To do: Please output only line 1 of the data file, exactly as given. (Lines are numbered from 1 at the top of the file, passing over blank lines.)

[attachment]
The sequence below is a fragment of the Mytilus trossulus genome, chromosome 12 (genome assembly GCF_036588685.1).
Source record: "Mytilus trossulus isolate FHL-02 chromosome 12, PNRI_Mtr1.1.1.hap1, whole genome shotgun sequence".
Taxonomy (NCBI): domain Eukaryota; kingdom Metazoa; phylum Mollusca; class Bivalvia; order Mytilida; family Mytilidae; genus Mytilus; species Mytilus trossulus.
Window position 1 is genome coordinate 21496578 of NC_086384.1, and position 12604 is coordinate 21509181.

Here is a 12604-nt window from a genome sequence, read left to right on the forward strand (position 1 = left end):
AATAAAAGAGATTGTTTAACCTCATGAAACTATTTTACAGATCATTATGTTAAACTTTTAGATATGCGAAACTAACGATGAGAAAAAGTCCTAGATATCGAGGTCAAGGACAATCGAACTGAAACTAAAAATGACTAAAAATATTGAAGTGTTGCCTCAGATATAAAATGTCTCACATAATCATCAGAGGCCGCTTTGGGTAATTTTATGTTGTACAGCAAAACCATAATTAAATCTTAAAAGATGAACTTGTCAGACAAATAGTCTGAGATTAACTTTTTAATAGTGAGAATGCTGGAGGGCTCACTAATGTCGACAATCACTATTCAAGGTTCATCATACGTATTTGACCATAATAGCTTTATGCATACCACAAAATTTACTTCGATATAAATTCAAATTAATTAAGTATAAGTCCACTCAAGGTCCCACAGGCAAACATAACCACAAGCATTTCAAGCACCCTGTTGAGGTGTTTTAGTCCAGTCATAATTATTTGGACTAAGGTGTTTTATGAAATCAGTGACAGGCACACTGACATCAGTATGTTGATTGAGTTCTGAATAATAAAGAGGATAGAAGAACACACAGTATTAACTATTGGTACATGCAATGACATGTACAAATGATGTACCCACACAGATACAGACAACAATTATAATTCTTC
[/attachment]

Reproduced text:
The sequence below is a fragment of the Mytilus trossulus genome, chromosome 12 (genome assembly GCF_036588685.1).